Today we have a chat with the 2013 1A World Champion and everybody’s favorite slack trick wizard, János Karancz!
Thanks for joining us, János! Tell us a bit about yourself, what do you do outside of yoyoing and how did you get started?
It’s my pleasure! Thank you for the opportunity!
I am 18 years old and I have just finished high school and I will start university this September to learn landscape architecture engineering. Sometimes I play darts and I have a banjo, too. I can’t play it yet, but I am planning to learn some good songs on it.
In 2005 my yearmates in school started to play with yo-yo and I found it very interesting, so I joined them. I can’t imagine my life without yoyoing and I feel extremely lucky my friends showed it to me.
What players were you inspired by when you first started?
When I first started, I was inspired by a lot of players including my yearmates in school and everyone I saw in videos, but the player who completely changed my attitude towards 1A was Takahiro Iizuka. When I first saw his videos in 2009, I couldn’t believe his tricks were possible. He showed me that anything is possible. Since then I have been very interested in slacks, whips and lacerations. He is my favorite player and I am very thankful to him.
How do you approach trick composition now? Are you still inspired by other players or do you focus on your own ideas?
I try to focus on my own ideas, but I get inspered by other players of course.
But I focus on using only my tricks/elements on stage and in videos. This is very important for me.
You are quite consistent even in your harder tricks. How much do you practice?
Thank you! I try to practice my freestyle several times every day and in the last 1-2 months before a big contest I focus on practicing it 10 times every day. I’ve been using this method for more than half a year now.
Had you competed outside Europe before? What were your thoughts and expectations knowing you would be competing against very strong and experienced players?
It was the first time I was competing outside Europe. I was very happy and honored I had the chance to meet and compete against the best players in the world. I tried to consider this opportunity more like an award than a challenge, but of course I practiced a lot and I hoped that I could do a freestyle I would be proud of and that the audience would enjoy. I hoped that the audience and the judges would find my tricks original and good and if I could hit them, I could get a good placing, but I knew that all of the finalists were quite amazing players. My main goal was to do a freestyle that the audience would enjoy and I would be proud of.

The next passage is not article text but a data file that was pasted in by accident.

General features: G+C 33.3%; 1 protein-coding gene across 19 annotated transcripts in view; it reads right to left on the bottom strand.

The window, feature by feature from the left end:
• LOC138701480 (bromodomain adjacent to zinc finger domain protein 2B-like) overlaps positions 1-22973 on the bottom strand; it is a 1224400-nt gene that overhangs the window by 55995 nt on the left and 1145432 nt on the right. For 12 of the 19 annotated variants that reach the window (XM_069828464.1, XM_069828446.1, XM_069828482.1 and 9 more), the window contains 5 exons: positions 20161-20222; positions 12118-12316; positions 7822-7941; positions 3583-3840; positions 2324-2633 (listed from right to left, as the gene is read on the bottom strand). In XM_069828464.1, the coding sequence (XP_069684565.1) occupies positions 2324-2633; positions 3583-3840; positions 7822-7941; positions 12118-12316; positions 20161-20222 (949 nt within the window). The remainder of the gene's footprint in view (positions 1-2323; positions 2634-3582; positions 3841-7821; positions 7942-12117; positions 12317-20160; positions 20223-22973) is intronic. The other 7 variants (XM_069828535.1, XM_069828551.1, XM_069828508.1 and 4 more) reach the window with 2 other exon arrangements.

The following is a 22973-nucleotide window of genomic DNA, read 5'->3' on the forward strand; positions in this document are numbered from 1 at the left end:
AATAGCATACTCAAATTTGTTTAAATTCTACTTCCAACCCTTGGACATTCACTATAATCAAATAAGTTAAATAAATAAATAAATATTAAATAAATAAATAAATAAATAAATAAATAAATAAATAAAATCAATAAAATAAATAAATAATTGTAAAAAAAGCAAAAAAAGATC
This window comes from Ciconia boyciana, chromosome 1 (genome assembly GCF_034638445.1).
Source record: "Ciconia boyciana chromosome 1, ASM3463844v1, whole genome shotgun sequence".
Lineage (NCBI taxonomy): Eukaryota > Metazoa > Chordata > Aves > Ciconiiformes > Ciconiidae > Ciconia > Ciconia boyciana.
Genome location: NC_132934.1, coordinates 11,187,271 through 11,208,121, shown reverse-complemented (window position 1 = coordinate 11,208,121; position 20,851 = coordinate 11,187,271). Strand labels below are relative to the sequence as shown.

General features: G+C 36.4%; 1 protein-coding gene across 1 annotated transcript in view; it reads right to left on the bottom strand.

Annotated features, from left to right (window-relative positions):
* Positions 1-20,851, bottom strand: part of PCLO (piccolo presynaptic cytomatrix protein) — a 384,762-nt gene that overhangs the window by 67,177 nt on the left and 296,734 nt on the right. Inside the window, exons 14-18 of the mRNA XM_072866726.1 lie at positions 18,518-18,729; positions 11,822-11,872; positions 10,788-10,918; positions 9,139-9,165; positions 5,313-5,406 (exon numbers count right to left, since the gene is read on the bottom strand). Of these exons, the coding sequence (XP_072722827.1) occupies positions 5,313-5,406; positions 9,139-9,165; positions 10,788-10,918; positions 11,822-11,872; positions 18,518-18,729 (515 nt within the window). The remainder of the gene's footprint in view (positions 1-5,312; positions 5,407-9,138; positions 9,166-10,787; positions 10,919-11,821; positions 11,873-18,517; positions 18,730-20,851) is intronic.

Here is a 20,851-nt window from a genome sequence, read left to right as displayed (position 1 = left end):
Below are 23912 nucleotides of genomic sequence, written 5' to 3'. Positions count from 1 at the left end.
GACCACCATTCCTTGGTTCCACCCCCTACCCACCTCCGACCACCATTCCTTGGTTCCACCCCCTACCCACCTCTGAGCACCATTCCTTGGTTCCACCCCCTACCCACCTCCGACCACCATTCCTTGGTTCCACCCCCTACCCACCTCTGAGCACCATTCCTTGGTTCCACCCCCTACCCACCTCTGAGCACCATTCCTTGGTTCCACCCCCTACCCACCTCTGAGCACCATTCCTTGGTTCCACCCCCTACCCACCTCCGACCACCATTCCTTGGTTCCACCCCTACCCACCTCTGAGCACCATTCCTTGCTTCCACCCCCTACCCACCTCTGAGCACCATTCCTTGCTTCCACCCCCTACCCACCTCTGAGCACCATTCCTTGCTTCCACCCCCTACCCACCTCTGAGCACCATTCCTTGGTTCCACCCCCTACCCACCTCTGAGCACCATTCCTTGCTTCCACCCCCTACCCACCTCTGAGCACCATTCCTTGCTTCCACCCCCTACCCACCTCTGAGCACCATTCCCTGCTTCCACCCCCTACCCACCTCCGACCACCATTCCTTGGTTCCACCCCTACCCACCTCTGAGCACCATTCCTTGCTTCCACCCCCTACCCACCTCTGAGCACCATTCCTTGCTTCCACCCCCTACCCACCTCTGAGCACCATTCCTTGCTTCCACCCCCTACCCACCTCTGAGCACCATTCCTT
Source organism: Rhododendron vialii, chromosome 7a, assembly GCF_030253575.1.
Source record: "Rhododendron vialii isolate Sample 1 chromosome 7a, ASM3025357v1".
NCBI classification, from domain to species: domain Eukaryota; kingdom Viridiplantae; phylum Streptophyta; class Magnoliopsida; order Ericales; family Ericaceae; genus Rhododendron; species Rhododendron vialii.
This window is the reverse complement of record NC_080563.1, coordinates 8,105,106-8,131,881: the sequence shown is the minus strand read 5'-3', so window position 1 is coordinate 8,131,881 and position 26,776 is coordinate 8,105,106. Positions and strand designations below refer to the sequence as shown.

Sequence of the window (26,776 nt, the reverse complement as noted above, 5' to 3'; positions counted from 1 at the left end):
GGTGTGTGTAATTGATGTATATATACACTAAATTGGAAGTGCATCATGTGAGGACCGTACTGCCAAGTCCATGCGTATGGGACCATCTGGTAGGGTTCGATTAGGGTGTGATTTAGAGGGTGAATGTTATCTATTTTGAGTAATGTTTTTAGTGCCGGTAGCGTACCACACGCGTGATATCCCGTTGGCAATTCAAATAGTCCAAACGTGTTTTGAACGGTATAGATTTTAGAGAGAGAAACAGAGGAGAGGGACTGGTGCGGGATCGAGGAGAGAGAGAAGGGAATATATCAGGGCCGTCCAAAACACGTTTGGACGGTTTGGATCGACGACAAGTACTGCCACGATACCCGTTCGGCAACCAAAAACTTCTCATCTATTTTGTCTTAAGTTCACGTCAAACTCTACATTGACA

Does winning Worlds change the way you think about yourself as a player? What are your plans for future competitions?
Getting first place at Worlds makes me feel my tricks are scored well at competitions and I can compose my freestyles properly. I am very happy that I could achieve it.
My plans for future competitions are still to hit my freestyles on stage the way I would like to and to make the audience enjoy it. I also hope I can create good and innovative new tricks and that I can use them in my other freestyles.
The yo-yo you used at Worlds seems to have quite a bit of history. Tell us a bit about it.
Since I first got my blue Duncan Barracuda, I had been playing with it all the time. I used it at four competitions in a row and I got first place in all of them. I used it at Spanish Nationals, at Hungarian Nationals, at the European Championship and at Worlds. This yo-yo is still in that state, the way I binded it at the end of my freestyle at Worlds and now I keep it in an exhibition case in my room.
I wanted to ask about your freestyle construction. Although your tricks are very technical, your routine is neatly constructed. How do you approach building your freestyle? Why did you choose to use more than one song, for example?
Thank you very much!
I can’t remember how I built my first freestyles, but I’ve been using the same method for a very long time. When I create a new trick that I like and I feel that I have practiced it enough to put it into my freestyle, I replace one trick in my current freestyle that I don’t like that much with the new one. But I can’t put it anywhere, because there are some tricks that I must do at the beginning of my freestyle, because of the string tension.
I try to use more than one song and some sound effects too, because I think it makes a freestyle more interesting.
What’s next for you, are you competing in any contests soon?
I will compete in the European Championship for sure and I haven’t decided yet if I will compete in Hungarian Nationals too.
We’re reaching the end of the interview, would you like to add anything, or send a message to the readers?
I would like to thank everyone very much who has supported and encouraged me! It wouldn’t have been possible without your help! I am extremly honored to be a part of this community and I am very thankful to you!
Thank you, János!